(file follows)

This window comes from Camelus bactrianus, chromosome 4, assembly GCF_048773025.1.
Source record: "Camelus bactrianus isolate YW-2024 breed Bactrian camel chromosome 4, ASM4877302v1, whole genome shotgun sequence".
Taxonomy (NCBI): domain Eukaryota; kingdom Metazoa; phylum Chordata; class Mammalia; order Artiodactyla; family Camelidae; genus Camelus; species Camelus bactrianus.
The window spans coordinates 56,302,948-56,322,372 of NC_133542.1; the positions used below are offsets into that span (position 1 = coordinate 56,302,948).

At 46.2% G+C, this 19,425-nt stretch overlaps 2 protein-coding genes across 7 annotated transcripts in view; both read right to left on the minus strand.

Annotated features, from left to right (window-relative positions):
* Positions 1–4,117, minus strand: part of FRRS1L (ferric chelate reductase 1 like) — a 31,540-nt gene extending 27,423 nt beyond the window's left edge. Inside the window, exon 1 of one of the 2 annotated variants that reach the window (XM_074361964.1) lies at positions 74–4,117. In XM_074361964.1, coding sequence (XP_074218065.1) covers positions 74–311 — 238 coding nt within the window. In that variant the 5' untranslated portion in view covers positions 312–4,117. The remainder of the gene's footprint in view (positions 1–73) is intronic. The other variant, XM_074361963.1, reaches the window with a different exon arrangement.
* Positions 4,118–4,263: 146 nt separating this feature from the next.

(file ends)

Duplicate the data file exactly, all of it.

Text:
This window comes from Camelus bactrianus, chromosome 4, assembly GCF_048773025.1.
Source record: "Camelus bactrianus isolate YW-2024 breed Bactrian camel chromosome 4, ASM4877302v1, whole genome shotgun sequence".
Taxonomy (NCBI): domain Eukaryota; kingdom Metazoa; phylum Chordata; class Mammalia; order Artiodactyla; family Camelidae; genus Camelus; species Camelus bactrianus.
The window spans coordinates 56,302,948-56,322,372 of NC_133542.1; the positions used below are offsets into that span (position 1 = coordinate 56,302,948).

At 46.2% G+C, this 19,425-nt stretch overlaps 2 protein-coding genes across 7 annotated transcripts in view; both read right to left on the minus strand.

Annotated features, from left to right (window-relative positions):
* Positions 1–4,117, minus strand: part of FRRS1L (ferric chelate reductase 1 like) — a 31,540-nt gene extending 27,423 nt beyond the window's left edge. Inside the window, exon 1 of one of the 2 annotated variants that reach the window (XM_074361964.1) lies at positions 74–4,117. In XM_074361964.1, coding sequence (XP_074218065.1) covers positions 74–311 — 238 coding nt within the window. In that variant the 5' untranslated portion in view covers positions 312–4,117. The remainder of the gene's footprint in view (positions 1–73) is intronic. The other variant, XM_074361963.1, reaches the window with a different exon arrangement.
* Positions 4,118–4,263: 146 nt separating this feature from the next.